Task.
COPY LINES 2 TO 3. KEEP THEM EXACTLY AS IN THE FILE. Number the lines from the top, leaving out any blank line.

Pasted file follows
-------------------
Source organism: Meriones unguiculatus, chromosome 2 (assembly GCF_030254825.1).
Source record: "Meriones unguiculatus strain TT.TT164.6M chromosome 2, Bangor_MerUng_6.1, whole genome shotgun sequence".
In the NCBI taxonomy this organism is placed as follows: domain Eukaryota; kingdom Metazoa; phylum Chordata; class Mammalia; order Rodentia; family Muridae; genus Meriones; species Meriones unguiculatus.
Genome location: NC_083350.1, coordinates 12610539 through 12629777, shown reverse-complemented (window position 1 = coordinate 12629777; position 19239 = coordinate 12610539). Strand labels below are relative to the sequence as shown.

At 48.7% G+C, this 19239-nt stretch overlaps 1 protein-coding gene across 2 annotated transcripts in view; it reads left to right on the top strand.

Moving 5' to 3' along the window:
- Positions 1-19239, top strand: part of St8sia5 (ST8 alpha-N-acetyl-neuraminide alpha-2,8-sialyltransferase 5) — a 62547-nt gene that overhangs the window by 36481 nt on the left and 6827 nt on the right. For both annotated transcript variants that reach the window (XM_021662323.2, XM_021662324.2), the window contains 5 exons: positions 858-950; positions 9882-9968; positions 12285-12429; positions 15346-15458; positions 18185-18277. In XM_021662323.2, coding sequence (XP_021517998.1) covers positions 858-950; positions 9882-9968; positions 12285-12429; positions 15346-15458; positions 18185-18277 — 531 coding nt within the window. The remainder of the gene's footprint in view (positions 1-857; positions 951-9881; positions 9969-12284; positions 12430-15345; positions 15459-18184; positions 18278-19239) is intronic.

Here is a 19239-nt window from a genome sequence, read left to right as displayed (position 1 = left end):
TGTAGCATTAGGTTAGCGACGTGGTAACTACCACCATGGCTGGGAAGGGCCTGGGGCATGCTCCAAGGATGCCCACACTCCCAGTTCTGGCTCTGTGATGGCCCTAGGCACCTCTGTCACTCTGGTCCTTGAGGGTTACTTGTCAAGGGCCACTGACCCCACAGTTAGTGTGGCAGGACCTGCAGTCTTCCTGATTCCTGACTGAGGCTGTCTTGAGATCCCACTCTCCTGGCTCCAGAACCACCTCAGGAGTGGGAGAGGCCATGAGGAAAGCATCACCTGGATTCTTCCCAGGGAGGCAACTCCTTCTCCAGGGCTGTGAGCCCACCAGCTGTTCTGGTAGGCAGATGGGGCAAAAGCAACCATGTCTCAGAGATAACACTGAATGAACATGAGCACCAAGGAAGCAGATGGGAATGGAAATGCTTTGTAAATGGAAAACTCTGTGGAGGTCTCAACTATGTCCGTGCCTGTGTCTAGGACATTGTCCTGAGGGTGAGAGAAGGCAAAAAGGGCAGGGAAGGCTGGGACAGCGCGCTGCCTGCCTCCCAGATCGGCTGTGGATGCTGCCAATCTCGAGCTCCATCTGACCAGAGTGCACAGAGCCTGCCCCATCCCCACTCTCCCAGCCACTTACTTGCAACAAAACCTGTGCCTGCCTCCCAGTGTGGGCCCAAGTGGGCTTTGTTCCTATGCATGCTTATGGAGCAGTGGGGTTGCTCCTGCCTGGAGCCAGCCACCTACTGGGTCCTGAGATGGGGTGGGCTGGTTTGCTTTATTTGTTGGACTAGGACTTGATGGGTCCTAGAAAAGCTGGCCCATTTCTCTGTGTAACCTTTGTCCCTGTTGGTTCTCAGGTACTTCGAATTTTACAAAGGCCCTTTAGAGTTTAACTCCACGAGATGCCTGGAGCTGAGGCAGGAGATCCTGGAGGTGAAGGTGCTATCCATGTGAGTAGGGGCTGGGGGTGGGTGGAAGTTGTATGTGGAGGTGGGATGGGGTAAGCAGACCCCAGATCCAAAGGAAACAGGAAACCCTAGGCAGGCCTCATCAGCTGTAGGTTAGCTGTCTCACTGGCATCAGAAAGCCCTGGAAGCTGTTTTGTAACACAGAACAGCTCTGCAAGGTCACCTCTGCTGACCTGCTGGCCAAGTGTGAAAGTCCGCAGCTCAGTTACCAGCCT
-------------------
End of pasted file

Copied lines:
Source record: "Meriones unguiculatus strain TT.TT164.6M chromosome 2, Bangor_MerUng_6.1, whole genome shotgun sequence".
In the NCBI taxonomy this organism is placed as follows: domain Eukaryota; kingdom Metazoa; phylum Chordata; class Mammalia; order Rodentia; family Muridae; genus Meriones; species Meriones unguiculatus.